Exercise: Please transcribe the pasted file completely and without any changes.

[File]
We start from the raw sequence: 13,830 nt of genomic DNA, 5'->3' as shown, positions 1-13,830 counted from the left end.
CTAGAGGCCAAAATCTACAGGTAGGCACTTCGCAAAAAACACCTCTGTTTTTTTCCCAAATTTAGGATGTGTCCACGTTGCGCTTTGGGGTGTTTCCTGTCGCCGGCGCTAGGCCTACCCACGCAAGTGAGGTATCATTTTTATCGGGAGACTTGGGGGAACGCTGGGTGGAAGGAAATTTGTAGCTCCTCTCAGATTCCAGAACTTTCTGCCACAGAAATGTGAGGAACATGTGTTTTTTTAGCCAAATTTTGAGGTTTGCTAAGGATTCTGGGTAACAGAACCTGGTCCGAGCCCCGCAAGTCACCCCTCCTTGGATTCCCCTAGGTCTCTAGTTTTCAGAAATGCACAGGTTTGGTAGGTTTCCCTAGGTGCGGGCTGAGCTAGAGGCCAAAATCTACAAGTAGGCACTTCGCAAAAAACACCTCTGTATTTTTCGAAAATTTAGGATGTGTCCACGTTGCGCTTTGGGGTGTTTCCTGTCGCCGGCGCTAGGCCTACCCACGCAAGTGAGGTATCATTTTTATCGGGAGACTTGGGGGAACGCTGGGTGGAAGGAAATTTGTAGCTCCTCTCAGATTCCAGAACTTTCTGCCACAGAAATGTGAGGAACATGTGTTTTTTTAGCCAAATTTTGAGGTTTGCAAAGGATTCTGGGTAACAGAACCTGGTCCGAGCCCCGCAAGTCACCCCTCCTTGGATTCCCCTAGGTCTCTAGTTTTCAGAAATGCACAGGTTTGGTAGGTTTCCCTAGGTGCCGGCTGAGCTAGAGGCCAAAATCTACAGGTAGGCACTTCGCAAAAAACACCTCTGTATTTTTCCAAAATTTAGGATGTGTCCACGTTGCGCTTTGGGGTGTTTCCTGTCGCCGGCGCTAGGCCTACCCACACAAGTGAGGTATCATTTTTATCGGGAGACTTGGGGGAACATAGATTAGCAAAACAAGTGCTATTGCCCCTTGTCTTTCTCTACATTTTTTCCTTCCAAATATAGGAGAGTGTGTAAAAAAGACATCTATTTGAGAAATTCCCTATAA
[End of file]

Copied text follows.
We start from the raw sequence: 13,830 nt of genomic DNA, 5'->3' as shown, positions 1-13,830 counted from the left end.
CTAGAGGCCAAAATCTACAGGTAGGCACTTCGCAAAAAACACCTCTGTTTTTTTCCCAAATTTAGGATGTGTCCACGTTGCGCTTTGGGGTGTTTCCTGTCGCCGGCGCTAGGCCTACCCACGCAAGTGAGGTATCATTTTTATCGGGAGACTTGGGGGAACGCTGGGTGGAAGGAAATTTGTAGCTCCTCTCAGATTCCAGAACTTTCTGCCACAGAAATGTGAGGAACATGTGTTTTTTTAGCCAAATTTTGAGGTTTGCTAAGGATTCTGGGTAACAGAACCTGGTCCGAGCCCCGCAAGTCACCCCTCCTTGGATTCCCCTAGGTCTCTAGTTTTCAGAAATGCACAGGTTTGGTAGGTTTCCCTAGGTGCGGGCTGAGCTAGAGGCCAAAATCTACAAGTAGGCACTTCGCAAAAAACACCTCTGTATTTTTCGAAAATTTAGGATGTGTCCACGTTGCGCTTTGGGGTGTTTCCTGTCGCCGGCGCTAGGCCTACCCACGCAAGTGAGGTATCATTTTTATCGGGAGACTTGGGGGAACGCTGGGTGGAAGGAAATTTGTAGCTCCTCTCAGATTCCAGAACTTTCTGCCACAGAAATGTGAGGAACATGTGTTTTTTTAGCCAAATTTTGAGGTTTGCAAAGGATTCTGGGTAACAGAACCTGGTCCGAGCCCCGCAAGTCACCCCTCCTTGGATTCCCCTAGGTCTCTAGTTTTCAGAAATGCACAGGTTTGGTAGGTTTCCCTAGGTGCCGGCTGAGCTAGAGGCCAAAATCTACAGGTAGGCACTTCGCAAAAAACACCTCTGTATTTTTCCAAAATTTAGGATGTGTCCACGTTGCGCTTTGGGGTGTTTCCTGTCGCCGGCGCTAGGCCTACCCACACAAGTGAGGTATCATTTTTATCGGGAGACTTGGGGGAACATAGATTAGCAAAACAAGTGCTATTGCCCCTTGTCTTTCTCTACATTTTTTCCTTCCAAATATAGGAGAGTGTGTAAAAAAGACATCTATTTGAGAAATTCCCTATAA